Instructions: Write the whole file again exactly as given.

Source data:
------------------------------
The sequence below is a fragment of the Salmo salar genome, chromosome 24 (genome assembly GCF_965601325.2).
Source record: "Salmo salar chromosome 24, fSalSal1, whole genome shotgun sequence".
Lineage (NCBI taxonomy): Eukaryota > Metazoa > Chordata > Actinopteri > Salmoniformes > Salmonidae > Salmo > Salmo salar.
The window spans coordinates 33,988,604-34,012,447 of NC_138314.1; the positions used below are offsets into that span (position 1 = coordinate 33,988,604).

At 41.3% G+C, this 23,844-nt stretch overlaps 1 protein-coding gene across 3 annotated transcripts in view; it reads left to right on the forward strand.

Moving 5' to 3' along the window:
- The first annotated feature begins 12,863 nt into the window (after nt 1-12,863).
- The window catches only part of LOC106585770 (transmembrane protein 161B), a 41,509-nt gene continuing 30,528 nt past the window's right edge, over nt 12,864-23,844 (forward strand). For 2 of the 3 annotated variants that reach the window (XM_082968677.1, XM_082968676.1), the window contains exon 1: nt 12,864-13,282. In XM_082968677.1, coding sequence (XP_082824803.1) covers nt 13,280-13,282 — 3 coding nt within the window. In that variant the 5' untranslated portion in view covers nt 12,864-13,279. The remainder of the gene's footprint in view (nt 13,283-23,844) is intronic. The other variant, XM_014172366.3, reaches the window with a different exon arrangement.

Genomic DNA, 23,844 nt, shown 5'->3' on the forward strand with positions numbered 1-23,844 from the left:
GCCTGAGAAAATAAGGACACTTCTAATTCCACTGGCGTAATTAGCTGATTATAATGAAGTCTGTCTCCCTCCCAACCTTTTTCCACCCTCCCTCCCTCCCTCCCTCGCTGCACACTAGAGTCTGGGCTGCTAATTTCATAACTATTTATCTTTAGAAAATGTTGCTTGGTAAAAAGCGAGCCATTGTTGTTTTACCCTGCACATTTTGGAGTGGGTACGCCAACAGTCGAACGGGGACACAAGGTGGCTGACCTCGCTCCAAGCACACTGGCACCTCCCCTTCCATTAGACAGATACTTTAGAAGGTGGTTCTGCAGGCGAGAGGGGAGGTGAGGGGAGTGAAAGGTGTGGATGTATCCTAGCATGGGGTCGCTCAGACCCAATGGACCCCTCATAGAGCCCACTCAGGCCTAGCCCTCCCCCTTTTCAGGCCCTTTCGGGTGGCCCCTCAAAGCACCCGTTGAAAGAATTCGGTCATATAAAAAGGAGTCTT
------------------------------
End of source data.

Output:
The sequence below is a fragment of the Salmo salar genome, chromosome 24 (genome assembly GCF_965601325.2).
Source record: "Salmo salar chromosome 24, fSalSal1, whole genome shotgun sequence".
Lineage (NCBI taxonomy): Eukaryota > Metazoa > Chordata > Actinopteri > Salmoniformes > Salmonidae > Salmo > Salmo salar.
The window spans coordinates 33,988,604-34,012,447 of NC_138314.1; the positions used below are offsets into that span (position 1 = coordinate 33,988,604).

At 41.3% G+C, this 23,844-nt stretch overlaps 1 protein-coding gene across 3 annotated transcripts in view; it reads left to right on the forward strand.

Moving 5' to 3' along the window:
- The first annotated feature begins 12,863 nt into the window (after nt 1-12,863).
- The window catches only part of LOC106585770 (transmembrane protein 161B), a 41,509-nt gene continuing 30,528 nt past the window's right edge, over nt 12,864-23,844 (forward strand). For 2 of the 3 annotated variants that reach the window (XM_082968677.1, XM_082968676.1), the window contains exon 1: nt 12,864-13,282. In XM_082968677.1, coding sequence (XP_082824803.1) covers nt 13,280-13,282 — 3 coding nt within the window. In that variant the 5' untranslated portion in view covers nt 12,864-13,279. The remainder of the gene's footprint in view (nt 13,283-23,844) is intronic. The other variant, XM_014172366.3, reaches the window with a different exon arrangement.

Genomic DNA, 23,844 nt, shown 5'->3' on the forward strand with positions numbered 1-23,844 from the left:
GCCTGAGAAAATAAGGACACTTCTAATTCCACTGGCGTAATTAGCTGATTATAATGAAGTCTGTCTCCCTCCCAACCTTTTTCCACCCTCCCTCCCTCCCTCCCTCGCTGCACACTAGAGTCTGGGCTGCTAATTTCATAACTATTTATCTTTAGAAAATGTTGCTTGGTAAAAAGCGAGCCATTGTTGTTTTACCCTGCACATTTTGGAGTGGGTACGCCAACAGTCGAACGGGGACACAAGGTGGCTGACCTCGCTCCAAGCACACTGGCACCTCCCCTTCCATTAGACAGATACTTTAGAAGGTGGTTCTGCAGGCGAGAGGGGAGGTGAGGGGAGTGAAAGGTGTGGATGTATCCTAGCATGGGGTCGCTCAGACCCAATGGACCCCTCATAGAGCCCACTCAGGCCTAGCCCTCCCCCTTTTCAGGCCCTTTCGGGTGGCCCCTCAAAGCACCCGTTGAAAGAATTCGGTCATATAAAAAGGAGTCTT